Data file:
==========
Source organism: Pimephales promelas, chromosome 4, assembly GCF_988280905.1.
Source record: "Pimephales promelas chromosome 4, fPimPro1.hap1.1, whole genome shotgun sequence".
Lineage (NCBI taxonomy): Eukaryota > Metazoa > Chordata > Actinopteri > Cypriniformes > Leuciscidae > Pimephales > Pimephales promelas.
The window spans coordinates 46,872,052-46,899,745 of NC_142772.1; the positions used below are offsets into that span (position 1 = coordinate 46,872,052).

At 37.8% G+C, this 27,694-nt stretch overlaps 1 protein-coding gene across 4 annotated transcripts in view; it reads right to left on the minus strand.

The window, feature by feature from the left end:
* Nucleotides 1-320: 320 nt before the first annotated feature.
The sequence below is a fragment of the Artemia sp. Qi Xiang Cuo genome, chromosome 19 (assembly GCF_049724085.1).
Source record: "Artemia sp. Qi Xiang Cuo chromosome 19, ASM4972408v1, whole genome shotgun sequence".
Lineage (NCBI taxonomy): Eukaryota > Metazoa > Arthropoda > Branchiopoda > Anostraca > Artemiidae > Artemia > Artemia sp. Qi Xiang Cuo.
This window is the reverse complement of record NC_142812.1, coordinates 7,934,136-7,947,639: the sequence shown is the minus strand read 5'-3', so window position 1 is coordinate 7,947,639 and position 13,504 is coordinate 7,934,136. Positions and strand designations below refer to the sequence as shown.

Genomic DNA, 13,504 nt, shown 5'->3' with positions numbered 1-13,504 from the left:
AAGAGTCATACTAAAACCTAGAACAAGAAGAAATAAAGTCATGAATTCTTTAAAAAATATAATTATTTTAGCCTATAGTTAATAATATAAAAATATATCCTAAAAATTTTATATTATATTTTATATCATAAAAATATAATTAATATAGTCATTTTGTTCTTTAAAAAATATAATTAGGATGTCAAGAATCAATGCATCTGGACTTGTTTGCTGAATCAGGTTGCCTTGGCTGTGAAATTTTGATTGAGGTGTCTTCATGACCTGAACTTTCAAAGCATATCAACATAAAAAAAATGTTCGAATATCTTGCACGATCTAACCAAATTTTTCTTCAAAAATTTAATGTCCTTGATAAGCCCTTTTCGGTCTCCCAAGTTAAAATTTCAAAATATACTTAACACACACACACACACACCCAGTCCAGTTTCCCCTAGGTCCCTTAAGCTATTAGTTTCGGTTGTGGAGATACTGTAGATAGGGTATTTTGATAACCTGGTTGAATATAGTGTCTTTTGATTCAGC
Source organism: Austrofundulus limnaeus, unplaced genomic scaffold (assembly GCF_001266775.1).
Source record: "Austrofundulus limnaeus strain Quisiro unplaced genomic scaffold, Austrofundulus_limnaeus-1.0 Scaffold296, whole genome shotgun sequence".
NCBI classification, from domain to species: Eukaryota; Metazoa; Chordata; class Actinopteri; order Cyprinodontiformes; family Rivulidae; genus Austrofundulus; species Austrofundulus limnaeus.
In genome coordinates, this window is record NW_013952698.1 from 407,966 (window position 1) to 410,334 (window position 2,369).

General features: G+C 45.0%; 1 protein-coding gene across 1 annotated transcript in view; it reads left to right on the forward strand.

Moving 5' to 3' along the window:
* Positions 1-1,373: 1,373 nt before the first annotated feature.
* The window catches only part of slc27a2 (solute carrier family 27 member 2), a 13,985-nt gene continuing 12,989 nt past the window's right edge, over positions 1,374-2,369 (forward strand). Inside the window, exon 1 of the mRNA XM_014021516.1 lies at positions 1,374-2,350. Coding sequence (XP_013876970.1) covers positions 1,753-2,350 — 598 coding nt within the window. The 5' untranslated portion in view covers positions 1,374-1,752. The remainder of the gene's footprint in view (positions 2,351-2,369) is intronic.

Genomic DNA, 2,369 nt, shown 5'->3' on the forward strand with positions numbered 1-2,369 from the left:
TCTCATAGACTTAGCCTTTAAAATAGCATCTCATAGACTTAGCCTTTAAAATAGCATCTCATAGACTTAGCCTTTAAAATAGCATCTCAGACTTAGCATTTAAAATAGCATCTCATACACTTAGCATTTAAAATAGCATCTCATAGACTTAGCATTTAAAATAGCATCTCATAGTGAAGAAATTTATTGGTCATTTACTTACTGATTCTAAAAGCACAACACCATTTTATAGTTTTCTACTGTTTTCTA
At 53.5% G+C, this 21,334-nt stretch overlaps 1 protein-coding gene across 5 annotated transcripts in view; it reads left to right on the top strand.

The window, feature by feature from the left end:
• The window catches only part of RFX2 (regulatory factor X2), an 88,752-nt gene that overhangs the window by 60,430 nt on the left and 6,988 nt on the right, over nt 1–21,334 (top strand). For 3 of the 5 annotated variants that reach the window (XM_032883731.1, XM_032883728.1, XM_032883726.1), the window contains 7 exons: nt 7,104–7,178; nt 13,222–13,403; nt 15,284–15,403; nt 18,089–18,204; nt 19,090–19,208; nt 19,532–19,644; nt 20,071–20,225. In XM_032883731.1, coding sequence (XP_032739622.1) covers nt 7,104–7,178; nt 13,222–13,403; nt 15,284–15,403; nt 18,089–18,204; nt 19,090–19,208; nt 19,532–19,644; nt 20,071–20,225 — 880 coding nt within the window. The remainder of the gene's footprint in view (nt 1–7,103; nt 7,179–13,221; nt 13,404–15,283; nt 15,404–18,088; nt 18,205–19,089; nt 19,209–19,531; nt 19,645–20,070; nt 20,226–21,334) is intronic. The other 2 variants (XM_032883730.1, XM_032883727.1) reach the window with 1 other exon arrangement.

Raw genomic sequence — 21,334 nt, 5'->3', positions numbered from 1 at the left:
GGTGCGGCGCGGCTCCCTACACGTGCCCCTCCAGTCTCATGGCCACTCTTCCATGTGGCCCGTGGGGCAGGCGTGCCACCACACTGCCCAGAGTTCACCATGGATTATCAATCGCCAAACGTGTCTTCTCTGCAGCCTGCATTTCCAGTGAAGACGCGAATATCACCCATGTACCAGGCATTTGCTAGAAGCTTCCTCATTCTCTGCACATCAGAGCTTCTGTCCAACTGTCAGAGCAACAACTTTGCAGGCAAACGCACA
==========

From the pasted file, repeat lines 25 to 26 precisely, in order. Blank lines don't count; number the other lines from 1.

The window, feature by feature from the left end:
• The window catches only part of RFX2 (regulatory factor X2), an 88,752-nt gene that overhangs the window by 60,430 nt on the left and 6,988 nt on the right, over nt 1–21,334 (top strand). For 3 of the 5 annotated variants that reach the window (XM_032883731.1, XM_032883728.1, XM_032883726.1), the window contains 7 exons: nt 7,104–7,178; nt 13,222–13,403; nt 15,284–15,403; nt 18,089–18,204; nt 19,090–19,208; nt 19,532–19,644; nt 20,071–20,225. In XM_032883731.1, coding sequence (XP_032739622.1) covers nt 7,104–7,178; nt 13,222–13,403; nt 15,284–15,403; nt 18,089–18,204; nt 19,090–19,208; nt 19,532–19,644; nt 20,071–20,225 — 880 coding nt within the window. The remainder of the gene's footprint in view (nt 1–7,103; nt 7,179–13,221; nt 13,404–15,283; nt 15,404–18,088; nt 18,205–19,089; nt 19,209–19,531; nt 19,645–20,070; nt 20,226–21,334) is intronic. The other 2 variants (XM_032883730.1, XM_032883727.1) reach the window with 1 other exon arrangement.